Learning Curse Words in a New Language: Dirty Everyday Slang

dirty everyday slang

It has been an intense week for the human race. A plethora of juicy expletives and vulgarities have no-doubt been cast around the globe. Regardless of where you fall on the political spectrum, though, I think everyone can agree that it’s time for some new dirty everyday slang! And perhaps some slang that is not-so-everyday.

Expletives: something most of us use more often than we realize – or probably should. Those things we have to remind ourselves to avoid when the grandparents are over for the holidays. We try to keep them out of schools, away from kids, we consider them to be disrespectful but despite all of our efforts they continue to pervade society as a string of subconscious guilty pleasure.

Curse words are fun, easy and actually play an interesting role in our cultures and our languages. While I don’t usually recommend them as the first thing someone starting a new language should learn, most people seem to do it anyway.

So if you’re going to be one of those people who swears up a storm and is itching to know the dirtiest, most insulting words, slang, idioms and other naughty phrases that your new language has to offer; I’ve got exactly what you need.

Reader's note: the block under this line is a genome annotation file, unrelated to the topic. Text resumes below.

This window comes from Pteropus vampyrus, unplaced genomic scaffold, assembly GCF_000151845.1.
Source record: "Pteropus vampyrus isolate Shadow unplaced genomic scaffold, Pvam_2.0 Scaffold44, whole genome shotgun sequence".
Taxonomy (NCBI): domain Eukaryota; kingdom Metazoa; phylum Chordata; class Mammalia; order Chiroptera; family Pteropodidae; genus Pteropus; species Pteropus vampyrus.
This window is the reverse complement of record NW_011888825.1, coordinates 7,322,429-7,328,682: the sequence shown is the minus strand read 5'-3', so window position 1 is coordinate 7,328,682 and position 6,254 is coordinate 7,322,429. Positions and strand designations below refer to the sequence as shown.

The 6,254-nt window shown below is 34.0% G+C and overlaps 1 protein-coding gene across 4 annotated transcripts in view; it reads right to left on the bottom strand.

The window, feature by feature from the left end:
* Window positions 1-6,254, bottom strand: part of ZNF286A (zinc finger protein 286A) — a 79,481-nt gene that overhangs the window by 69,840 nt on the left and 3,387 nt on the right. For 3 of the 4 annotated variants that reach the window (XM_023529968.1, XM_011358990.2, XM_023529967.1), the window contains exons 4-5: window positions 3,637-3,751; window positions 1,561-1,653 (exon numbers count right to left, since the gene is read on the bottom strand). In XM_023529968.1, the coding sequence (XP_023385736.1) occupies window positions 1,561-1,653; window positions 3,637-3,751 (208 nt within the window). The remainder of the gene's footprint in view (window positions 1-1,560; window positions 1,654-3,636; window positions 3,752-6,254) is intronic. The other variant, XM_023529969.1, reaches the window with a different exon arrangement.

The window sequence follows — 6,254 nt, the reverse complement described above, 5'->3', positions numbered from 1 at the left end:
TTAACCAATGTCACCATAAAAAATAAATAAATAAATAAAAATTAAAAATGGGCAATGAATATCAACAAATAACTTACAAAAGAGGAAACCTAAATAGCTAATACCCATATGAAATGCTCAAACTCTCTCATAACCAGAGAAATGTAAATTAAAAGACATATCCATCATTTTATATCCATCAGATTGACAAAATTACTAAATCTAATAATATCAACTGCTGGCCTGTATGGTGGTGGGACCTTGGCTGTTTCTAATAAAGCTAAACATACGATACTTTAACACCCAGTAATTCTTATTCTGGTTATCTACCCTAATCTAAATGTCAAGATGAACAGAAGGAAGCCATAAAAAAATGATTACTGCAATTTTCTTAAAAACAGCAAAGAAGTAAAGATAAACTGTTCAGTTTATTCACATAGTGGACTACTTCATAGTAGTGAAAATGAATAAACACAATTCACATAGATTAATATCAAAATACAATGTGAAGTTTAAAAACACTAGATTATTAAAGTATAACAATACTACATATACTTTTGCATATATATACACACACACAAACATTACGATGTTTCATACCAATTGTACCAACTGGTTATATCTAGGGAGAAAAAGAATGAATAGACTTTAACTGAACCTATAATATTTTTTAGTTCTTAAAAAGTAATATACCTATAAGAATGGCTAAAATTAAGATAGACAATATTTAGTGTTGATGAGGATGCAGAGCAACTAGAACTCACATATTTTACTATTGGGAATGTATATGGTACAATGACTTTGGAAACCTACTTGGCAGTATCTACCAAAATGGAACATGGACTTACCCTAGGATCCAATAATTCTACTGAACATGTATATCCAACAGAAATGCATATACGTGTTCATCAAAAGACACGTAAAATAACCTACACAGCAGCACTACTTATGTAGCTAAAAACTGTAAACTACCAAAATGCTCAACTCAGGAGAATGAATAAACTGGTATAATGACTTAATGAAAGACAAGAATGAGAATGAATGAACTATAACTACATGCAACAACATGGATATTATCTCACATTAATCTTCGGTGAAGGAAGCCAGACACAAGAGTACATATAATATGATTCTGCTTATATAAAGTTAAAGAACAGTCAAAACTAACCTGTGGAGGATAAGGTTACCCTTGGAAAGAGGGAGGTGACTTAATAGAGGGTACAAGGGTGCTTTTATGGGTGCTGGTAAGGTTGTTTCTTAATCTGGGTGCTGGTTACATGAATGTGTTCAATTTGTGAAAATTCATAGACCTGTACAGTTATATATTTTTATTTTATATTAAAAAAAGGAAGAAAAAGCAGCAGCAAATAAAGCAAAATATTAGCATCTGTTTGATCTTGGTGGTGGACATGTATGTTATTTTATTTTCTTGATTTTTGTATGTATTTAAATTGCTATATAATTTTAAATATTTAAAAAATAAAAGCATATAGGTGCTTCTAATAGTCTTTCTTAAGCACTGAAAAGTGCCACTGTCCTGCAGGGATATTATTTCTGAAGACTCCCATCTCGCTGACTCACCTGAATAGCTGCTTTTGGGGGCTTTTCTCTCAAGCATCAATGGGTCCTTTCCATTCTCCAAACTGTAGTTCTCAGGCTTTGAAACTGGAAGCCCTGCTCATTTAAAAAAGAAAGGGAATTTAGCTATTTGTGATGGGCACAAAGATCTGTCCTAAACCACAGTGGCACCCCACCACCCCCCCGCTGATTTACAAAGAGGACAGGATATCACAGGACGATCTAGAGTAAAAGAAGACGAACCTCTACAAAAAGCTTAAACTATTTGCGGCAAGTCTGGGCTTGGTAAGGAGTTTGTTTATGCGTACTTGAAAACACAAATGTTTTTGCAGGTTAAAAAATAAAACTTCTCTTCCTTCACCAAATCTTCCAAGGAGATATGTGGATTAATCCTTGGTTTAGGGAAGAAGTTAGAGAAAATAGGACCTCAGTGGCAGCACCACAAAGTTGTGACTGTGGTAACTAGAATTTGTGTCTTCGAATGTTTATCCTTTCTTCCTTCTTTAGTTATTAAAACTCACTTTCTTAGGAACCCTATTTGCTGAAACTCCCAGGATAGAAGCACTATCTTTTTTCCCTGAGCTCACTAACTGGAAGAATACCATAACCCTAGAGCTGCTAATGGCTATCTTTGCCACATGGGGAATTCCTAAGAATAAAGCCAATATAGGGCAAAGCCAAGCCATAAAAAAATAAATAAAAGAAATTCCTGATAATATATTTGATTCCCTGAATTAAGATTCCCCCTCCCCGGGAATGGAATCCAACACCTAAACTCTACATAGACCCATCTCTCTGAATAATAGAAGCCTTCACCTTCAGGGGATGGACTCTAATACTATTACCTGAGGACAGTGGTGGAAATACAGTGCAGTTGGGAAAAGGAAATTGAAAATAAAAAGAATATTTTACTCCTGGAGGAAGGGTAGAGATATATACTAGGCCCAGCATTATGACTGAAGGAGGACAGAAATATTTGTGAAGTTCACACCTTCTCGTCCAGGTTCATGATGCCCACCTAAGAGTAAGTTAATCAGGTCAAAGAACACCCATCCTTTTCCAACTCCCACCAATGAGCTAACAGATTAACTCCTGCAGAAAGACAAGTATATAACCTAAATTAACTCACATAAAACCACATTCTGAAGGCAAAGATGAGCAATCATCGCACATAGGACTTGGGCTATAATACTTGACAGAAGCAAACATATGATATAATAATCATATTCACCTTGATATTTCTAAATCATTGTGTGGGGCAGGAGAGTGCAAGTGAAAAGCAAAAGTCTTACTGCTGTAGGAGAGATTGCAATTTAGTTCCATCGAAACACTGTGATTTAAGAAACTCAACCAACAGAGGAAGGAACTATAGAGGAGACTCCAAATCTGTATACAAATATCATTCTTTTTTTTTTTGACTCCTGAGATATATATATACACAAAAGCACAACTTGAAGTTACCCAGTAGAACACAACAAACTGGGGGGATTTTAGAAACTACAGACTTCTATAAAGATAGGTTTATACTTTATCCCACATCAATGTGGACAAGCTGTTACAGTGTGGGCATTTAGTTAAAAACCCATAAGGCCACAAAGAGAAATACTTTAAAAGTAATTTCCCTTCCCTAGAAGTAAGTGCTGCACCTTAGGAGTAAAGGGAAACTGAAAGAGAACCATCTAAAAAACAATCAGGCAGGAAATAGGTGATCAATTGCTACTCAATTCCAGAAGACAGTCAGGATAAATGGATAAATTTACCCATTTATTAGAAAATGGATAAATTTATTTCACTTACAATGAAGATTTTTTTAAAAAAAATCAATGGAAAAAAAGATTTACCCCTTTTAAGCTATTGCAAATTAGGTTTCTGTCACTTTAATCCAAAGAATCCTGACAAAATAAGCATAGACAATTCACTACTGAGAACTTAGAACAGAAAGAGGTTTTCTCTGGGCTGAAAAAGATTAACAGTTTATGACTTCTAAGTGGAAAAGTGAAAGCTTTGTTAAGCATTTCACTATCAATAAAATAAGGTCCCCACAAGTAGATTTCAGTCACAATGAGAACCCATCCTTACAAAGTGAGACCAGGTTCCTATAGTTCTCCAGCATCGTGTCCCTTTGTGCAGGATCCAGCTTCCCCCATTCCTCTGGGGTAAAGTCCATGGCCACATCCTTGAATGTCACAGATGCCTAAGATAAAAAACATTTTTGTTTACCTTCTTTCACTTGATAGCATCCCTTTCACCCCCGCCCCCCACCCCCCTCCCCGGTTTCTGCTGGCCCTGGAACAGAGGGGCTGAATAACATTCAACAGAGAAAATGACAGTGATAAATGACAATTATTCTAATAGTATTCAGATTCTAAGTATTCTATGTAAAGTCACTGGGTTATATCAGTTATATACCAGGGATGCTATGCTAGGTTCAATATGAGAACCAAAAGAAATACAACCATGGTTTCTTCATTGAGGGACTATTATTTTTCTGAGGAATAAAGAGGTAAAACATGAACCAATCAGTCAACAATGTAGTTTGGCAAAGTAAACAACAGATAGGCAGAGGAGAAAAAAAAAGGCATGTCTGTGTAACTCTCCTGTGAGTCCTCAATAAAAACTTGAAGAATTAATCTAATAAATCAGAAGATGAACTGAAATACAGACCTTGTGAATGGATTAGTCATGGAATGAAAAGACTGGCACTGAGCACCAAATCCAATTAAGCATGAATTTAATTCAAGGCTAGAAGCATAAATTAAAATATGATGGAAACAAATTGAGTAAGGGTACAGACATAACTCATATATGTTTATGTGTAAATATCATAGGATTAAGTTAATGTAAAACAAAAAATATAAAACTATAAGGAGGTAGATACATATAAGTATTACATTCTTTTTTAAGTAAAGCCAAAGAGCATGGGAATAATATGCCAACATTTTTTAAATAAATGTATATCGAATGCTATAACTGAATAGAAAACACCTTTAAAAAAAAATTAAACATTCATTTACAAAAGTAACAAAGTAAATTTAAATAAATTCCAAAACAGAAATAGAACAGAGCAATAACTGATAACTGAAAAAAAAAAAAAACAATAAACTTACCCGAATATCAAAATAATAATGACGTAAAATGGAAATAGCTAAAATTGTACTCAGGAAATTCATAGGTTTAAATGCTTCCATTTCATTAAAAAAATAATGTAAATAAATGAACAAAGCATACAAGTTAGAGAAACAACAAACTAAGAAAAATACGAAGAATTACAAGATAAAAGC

Let’s get D!RTY: Dirty Everyday Slang

Despite being one of my favorite book series for language fans, “Dirty Everyday Slang” still probably isn’t going to be the most practical piece you’ll buy for your language projects this year, but it could be the most entertaining.

I purchased the Russian version a while back and have been nothing but pleased. Believe me, Russian is certainly one of the more colorful tongues when it comes to linguistic swordplay and I’ve been entertained not only with the content, but the ways in which it is presented.

The “Dirty Everyday Slang” series is pretty much exactly what it sounds like, and if you’re looking for the dirtiest of curses, idioms and conversation pieces it really delivers.

This fiery line of books functions as a segmented dictionary dedicated to informing you of only the most raunchy, insulting and otherwise vulgar terminology and wordplay that your new language and culture has to offer.

When I say that they’re vulgar, I’m not just talking about your run-of-the-mill four letter expletives. No, we’re talking about the hardcore stuff. The things you feel uncomfortable thinking about let alone speaking out loud. These books have words and phrases that would make even the most grizzled pirate blush – some of which don’t necessarily have an English language comparison. In those cases the authors were kind enough to explain in graphic detail.

But don’t worry – reading these books won’t make you a bad person. It might set you down the dark and twisted path that leads to bad person-hood, but for now it’s just edutainment. Just, you know, don’t use them outside your closest group of friends. Even then, be careful.

I can’t say that these books are the best gift for “any” learner, but I’m willing to bet that you know at least one or two people who would love to get their filthy hands on this series.